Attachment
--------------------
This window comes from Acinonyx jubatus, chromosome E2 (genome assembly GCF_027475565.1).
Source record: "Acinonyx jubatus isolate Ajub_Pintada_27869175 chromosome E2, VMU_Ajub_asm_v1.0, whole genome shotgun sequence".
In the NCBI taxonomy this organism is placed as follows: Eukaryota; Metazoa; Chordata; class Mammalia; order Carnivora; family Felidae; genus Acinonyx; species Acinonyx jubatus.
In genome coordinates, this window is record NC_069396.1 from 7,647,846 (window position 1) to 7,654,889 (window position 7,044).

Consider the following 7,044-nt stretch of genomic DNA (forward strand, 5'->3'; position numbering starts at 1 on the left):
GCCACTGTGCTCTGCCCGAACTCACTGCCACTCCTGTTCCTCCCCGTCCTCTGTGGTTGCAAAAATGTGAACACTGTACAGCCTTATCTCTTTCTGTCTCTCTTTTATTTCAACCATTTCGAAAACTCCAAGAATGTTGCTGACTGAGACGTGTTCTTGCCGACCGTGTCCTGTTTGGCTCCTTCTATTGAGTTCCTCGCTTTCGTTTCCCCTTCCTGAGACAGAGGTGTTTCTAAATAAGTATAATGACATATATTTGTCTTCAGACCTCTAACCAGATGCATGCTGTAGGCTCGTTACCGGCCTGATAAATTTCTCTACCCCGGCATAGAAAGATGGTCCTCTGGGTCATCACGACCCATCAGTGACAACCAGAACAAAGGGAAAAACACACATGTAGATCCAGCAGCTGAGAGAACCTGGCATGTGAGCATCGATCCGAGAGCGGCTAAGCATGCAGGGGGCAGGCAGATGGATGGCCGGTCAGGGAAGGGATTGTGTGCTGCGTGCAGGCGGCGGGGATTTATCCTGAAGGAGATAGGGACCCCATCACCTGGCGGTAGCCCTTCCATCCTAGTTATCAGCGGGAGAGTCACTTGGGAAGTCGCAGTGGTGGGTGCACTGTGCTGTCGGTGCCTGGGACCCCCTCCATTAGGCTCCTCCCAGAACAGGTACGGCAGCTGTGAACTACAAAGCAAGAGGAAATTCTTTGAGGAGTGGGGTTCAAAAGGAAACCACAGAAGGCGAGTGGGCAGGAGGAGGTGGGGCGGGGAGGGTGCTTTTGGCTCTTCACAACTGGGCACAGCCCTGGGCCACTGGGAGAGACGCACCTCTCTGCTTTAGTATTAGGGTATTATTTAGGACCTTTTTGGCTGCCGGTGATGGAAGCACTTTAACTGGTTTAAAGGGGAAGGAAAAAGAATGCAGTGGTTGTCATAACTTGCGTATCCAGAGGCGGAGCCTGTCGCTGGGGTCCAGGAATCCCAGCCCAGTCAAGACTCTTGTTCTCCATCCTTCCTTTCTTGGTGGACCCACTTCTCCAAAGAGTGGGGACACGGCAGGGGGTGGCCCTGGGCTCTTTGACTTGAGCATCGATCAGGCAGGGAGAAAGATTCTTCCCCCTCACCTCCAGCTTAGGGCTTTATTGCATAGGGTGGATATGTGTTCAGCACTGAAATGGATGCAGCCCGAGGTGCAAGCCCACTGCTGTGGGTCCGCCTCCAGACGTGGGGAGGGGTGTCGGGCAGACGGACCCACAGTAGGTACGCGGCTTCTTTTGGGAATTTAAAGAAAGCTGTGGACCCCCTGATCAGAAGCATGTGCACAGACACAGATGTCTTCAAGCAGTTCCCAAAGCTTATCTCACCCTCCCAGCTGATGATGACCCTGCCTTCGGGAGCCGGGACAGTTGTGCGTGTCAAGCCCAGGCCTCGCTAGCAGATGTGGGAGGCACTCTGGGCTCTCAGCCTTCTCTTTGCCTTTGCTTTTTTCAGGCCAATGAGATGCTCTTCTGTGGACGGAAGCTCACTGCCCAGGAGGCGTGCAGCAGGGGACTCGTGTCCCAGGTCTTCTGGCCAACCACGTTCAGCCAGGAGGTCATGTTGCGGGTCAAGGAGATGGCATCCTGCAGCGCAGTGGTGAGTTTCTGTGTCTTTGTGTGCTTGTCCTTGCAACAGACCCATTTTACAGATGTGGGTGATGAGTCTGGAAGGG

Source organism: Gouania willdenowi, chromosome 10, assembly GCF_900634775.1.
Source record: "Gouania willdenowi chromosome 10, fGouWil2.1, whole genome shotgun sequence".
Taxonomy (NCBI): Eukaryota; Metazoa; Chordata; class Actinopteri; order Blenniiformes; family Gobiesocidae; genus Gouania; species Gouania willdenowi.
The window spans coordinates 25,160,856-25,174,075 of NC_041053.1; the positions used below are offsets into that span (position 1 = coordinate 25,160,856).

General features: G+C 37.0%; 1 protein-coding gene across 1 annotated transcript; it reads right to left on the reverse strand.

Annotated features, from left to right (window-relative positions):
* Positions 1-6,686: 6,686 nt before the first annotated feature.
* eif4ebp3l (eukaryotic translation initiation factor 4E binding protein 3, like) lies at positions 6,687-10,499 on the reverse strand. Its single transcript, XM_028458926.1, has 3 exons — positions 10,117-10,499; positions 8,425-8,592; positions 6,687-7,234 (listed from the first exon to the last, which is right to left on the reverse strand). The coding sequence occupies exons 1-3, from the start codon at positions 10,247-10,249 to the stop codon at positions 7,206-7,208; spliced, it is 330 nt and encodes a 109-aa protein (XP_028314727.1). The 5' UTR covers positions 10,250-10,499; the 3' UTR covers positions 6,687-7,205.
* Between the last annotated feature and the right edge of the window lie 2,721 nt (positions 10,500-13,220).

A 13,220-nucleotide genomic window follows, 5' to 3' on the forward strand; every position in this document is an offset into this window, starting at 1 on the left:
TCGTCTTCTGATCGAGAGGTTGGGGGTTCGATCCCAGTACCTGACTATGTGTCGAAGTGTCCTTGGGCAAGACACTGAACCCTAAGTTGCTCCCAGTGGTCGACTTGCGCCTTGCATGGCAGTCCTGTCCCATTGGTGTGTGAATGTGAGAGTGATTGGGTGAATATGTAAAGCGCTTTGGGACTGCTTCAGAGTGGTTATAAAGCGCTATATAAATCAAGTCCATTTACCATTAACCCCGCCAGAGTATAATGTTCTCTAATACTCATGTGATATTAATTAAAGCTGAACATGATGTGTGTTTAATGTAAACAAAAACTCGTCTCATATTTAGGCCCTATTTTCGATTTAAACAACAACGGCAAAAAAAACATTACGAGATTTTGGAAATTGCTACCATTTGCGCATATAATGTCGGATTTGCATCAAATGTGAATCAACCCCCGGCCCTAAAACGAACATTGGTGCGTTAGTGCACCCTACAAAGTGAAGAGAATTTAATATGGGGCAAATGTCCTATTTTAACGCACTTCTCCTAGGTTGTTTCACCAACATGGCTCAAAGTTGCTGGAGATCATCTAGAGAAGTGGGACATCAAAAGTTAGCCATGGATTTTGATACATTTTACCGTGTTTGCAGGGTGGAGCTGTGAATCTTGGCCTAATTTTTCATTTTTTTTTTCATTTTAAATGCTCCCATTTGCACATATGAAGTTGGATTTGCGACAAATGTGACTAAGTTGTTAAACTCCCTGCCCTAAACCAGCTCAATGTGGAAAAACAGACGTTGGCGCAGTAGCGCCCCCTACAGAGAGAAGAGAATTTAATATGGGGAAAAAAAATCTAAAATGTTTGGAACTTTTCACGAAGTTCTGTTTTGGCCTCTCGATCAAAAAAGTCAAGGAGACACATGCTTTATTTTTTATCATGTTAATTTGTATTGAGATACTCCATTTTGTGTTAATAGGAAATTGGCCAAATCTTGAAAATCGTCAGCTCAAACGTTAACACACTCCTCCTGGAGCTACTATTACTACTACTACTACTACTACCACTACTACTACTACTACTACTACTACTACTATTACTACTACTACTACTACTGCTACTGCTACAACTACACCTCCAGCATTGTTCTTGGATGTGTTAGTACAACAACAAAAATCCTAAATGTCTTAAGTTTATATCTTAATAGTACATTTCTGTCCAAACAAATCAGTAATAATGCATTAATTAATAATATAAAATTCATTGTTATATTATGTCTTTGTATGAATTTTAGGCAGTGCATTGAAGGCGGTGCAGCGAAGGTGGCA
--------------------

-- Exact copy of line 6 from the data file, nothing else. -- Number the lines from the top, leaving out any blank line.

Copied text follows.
GCCACTGTGCTCTGCCCGAACTCACTGCCACTCCTGTTCCTCCCCGTCCTCTGTGGTTGCAAAAATGTGAACACTGTACAGCCTTATCTCTTTCTGTCTCTCTTTTATTTCAACCATTTCGAAAACTCCAAGAATGTTGCTGACTGAGACGTGTTCTTGCCGACCGTGTCCTGTTTGGCTCCTTCTATTGAGTTCCTCGCTTTCGTTTCCCCTTCCTGAGACAGAGGTGTTTCTAAATAAGTATAATGACATATATTTGTCTTCAGACCTCTAACCAGATGCATGCTGTAGGCTCGTTACCGGCCTGATAAATTTCTCTACCCCGGCATAGAAAGATGGTCCTCTGGGTCATCACGACCCATCAGTGACAACCAGAACAAAGGGAAAAACACACATGTAGATCCAGCAGCTGAGAGAACCTGGCATGTGAGCATCGATCCGAGAGCGGCTAAGCATGCAGGGGGCAGGCAGATGGATGGCCGGTCAGGGAAGGGATTGTGTGCTGCGTGCAGGCGGCGGGGATTTATCCTGAAGGAGATAGGGACCCCATCACCTGGCGGTAGCCCTTCCATCCTAGTTATCAGCGGGAGAGTCACTTGGGAAGTCGCAGTGGTGGGTGCACTGTGCTGTCGGTGCCTGGGACCCCCTCCATTAGGCTCCTCCCAGAACAGGTACGGCAGCTGTGAACTACAAAGCAAGAGGAAATTCTTTGAGGAGTGGGGTTCAAAAGGAAACCACAGAAGGCGAGTGGGCAGGAGGAGGTGGGGCGGGGAGGGTGCTTTTGGCTCTTCACAACTGGGCACAGCCCTGGGCCACTGGGAGAGACGCACCTCTCTGCTTTAGTATTAGGGTATTATTTAGGACCTTTTTGGCTGCCGGTGATGGAAGCACTTTAACTGGTTTAAAGGGGAAGGAAAAAGAATGCAGTGGTTGTCATAACTTGCGTATCCAGAGGCGGAGCCTGTCGCTGGGGTCCAGGAATCCCAGCCCAGTCAAGACTCTTGTTCTCCATCCTTCCTTTCTTGGTGGACCCACTTCTCCAAAGAGTGGGGACACGGCAGGGGGTGGCCCTGGGCTCTTTGACTTGAGCATCGATCAGGCAGGGAGAAAGATTCTTCCCCCTCACCTCCAGCTTAGGGCTTTATTGCATAGGGTGGATATGTGTTCAGCACTGAAATGGATGCAGCCCGAGGTGCAAGCCCACTGCTGTGGGTCCGCCTCCAGACGTGGGGAGGGGTGTCGGGCAGACGGACCCACAGTAGGTACGCGGCTTCTTTTGGGAATTTAAAGAAAGCTGTGGACCCCCTGATCAGAAGCATGTGCACAGACACAGATGTCTTCAAGCAGTTCCCAAAGCTTATCTCACCCTCCCAGCTGATGATGACCCTGCCTTCGGGAGCCGGGACAGTTGTGCGTGTCAAGCCCAGGCCTCGCTAGCAGATGTGGGAGGCACTCTGGGCTCTCAGCCTTCTCTTTGCCTTTGCTTTTTTCAGGCCAATGAGATGCTCTTCTGTGGACGGAAGCTCACTGCCCAGGAGGCGTGCAGCAGGGGACTCGTGTCCCAGGTCTTCTGGCCAACCACGTTCAGCCAGGAGGTCATGTTGCGGGTCAAGGAGATGGCATCCTGCAGCGCAGTGGTGAGTTTCTGTGTCTTTGTGTGCTTGTCCTTGCAACAGACCCATTTTACAGATGTGGGTGATGAGTCTGGAAGGG